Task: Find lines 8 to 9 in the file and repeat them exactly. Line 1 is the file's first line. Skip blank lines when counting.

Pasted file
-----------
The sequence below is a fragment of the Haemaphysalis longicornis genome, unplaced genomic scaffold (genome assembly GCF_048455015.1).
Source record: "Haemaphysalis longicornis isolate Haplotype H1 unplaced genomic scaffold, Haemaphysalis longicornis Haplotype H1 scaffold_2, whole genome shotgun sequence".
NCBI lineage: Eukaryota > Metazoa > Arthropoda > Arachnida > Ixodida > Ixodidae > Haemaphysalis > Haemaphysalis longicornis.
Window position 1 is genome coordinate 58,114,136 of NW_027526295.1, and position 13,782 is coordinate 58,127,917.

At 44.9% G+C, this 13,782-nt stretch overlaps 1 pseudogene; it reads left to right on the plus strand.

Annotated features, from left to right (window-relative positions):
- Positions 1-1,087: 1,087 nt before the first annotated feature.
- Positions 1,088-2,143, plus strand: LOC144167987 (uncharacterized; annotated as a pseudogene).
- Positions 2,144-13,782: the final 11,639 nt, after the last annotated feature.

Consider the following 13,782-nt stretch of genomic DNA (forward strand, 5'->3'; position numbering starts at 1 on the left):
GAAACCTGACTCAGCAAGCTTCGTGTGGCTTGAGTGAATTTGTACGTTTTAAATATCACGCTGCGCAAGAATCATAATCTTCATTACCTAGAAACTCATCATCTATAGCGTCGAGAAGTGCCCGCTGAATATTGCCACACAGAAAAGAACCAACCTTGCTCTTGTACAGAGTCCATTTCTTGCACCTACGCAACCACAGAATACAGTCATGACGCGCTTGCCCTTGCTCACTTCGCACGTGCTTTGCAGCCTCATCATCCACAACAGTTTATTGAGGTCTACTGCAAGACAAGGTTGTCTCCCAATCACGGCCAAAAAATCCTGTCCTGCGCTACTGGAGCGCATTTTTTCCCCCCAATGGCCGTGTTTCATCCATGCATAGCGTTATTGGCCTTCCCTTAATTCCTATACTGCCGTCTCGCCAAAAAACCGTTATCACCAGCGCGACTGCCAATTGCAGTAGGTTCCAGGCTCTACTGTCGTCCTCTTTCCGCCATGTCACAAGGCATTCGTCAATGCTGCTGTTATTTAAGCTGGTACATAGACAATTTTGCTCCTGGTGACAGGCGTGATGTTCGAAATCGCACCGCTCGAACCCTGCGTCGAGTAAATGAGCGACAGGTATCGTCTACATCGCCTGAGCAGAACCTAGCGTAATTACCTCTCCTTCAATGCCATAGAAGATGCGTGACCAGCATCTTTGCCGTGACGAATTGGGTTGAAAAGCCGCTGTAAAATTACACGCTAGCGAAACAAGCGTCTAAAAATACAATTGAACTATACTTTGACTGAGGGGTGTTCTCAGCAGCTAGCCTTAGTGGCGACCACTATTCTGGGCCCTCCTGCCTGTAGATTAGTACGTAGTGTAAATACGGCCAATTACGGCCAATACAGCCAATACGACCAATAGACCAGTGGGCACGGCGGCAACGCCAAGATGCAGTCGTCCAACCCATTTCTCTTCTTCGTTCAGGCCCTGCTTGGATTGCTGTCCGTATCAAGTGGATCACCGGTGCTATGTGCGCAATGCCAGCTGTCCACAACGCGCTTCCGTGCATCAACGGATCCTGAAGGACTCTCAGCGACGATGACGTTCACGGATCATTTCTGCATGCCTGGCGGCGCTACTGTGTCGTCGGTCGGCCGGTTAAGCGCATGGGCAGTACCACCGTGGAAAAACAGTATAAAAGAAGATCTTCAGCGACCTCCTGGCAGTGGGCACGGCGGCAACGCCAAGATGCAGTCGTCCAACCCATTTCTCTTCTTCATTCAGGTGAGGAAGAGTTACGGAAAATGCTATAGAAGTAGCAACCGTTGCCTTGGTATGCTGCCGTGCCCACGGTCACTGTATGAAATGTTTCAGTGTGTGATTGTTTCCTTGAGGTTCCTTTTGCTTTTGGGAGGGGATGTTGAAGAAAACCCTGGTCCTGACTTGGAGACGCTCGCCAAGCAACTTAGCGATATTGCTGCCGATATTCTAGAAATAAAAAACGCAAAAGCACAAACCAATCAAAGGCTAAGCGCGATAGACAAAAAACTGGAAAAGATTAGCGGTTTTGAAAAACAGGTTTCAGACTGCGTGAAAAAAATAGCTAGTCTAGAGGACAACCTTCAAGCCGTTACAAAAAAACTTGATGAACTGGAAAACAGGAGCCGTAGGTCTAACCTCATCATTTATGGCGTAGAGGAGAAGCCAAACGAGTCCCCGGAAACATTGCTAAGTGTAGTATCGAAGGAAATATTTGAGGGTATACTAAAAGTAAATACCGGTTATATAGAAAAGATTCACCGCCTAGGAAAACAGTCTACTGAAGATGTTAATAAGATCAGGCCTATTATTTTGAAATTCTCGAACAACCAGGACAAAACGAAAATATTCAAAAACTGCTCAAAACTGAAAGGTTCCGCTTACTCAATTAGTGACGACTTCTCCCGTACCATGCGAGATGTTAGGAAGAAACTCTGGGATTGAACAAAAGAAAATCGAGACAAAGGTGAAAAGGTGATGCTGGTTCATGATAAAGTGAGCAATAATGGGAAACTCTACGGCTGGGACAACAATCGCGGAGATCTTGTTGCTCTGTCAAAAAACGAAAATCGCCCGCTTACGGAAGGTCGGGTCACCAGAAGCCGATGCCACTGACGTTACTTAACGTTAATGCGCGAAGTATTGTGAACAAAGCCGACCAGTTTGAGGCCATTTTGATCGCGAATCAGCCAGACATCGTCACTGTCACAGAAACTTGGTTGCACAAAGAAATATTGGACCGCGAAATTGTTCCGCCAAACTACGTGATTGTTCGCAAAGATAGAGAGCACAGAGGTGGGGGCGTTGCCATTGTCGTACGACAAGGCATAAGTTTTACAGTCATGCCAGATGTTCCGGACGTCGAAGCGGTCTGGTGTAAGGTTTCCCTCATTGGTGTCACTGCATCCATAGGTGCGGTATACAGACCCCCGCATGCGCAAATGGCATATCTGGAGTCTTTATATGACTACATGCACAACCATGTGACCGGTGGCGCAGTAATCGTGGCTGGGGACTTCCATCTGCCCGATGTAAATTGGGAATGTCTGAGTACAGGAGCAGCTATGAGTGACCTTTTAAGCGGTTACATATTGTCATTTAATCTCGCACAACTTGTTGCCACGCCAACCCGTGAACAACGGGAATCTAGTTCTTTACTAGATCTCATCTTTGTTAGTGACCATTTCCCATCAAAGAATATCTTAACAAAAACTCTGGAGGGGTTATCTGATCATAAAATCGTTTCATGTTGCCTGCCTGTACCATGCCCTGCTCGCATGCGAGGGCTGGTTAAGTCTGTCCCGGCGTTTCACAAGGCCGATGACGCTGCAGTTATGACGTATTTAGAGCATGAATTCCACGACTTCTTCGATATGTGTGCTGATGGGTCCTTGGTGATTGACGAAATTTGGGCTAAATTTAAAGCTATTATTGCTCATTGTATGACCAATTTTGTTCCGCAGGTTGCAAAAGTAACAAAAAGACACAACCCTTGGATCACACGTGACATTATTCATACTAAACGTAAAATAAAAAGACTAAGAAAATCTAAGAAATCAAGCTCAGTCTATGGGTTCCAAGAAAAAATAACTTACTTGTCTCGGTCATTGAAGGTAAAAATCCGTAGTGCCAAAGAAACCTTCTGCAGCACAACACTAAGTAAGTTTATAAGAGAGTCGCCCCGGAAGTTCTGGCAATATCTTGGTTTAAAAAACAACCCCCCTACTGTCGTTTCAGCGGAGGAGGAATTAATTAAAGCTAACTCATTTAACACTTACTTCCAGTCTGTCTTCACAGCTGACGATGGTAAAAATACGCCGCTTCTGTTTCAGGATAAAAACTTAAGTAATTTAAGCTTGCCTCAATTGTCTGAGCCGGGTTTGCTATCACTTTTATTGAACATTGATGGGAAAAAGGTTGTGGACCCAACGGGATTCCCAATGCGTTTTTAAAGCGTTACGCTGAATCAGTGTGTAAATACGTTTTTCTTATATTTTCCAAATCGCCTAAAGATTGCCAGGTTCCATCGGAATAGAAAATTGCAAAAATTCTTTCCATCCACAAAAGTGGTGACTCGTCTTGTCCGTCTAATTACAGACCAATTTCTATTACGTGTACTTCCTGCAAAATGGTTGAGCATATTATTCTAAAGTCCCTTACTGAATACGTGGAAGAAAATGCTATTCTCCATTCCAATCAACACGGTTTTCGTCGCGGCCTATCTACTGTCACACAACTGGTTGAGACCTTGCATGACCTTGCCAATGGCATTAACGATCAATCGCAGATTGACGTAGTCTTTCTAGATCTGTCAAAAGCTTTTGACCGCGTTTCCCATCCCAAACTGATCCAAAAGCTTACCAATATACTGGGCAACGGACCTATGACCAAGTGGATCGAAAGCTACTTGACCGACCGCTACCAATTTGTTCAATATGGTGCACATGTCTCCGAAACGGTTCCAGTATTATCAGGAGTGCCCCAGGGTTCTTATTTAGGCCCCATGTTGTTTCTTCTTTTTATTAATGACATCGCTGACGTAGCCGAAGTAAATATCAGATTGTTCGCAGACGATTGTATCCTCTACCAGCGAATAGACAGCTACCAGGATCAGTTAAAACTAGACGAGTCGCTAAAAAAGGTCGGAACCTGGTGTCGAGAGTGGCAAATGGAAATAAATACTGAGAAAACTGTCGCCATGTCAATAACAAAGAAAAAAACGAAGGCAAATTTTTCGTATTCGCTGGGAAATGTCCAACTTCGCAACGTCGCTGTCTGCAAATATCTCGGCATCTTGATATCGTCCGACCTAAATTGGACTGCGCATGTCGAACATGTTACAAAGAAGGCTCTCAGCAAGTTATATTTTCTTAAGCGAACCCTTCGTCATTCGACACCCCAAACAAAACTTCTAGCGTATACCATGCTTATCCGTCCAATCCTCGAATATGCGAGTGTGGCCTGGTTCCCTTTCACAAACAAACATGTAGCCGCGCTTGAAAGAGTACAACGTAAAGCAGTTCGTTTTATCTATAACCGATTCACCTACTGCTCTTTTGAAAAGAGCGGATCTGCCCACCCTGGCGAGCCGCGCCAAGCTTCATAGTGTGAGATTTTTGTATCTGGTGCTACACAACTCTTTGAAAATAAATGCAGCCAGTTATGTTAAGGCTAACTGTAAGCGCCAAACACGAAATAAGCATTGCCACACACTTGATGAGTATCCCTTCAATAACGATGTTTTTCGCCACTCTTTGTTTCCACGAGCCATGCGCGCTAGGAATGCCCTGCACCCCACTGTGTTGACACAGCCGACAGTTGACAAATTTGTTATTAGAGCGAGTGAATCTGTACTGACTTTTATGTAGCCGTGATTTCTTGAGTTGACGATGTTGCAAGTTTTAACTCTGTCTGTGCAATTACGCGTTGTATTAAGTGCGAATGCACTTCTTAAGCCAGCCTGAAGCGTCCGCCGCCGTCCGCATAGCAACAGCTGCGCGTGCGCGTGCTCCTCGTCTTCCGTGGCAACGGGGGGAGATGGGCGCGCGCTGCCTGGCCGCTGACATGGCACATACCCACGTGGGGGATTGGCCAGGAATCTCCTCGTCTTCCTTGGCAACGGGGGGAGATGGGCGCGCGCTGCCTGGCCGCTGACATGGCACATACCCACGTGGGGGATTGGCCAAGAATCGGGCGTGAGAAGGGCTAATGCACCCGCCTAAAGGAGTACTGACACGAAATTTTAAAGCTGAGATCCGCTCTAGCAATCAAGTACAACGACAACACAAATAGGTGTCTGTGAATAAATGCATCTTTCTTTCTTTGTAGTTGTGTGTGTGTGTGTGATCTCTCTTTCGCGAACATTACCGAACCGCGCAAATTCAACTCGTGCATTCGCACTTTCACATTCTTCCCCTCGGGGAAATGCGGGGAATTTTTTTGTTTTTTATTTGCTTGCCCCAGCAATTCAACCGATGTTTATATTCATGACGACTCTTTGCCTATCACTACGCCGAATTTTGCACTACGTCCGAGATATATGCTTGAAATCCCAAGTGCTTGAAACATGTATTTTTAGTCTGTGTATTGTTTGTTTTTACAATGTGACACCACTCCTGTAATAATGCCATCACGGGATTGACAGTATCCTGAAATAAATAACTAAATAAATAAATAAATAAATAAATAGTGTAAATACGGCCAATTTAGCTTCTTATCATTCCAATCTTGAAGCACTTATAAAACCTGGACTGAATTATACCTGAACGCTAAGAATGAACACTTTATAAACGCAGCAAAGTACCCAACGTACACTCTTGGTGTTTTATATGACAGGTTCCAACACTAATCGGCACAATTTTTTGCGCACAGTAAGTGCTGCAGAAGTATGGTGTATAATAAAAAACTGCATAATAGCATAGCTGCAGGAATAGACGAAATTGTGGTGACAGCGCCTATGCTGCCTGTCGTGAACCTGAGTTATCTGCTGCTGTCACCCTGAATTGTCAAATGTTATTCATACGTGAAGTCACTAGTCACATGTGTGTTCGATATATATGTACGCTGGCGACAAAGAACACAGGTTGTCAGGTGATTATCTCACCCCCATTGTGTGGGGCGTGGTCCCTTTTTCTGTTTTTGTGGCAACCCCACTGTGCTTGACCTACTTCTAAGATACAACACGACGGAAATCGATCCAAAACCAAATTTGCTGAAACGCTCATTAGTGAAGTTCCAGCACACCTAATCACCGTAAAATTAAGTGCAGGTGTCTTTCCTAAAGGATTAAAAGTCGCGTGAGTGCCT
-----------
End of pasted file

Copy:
- Positions 1,088-2,143, plus strand: LOC144167987 (uncharacterized; annotated as a pseudogene).
- Positions 2,144-13,782: the final 11,639 nt, after the last annotated feature.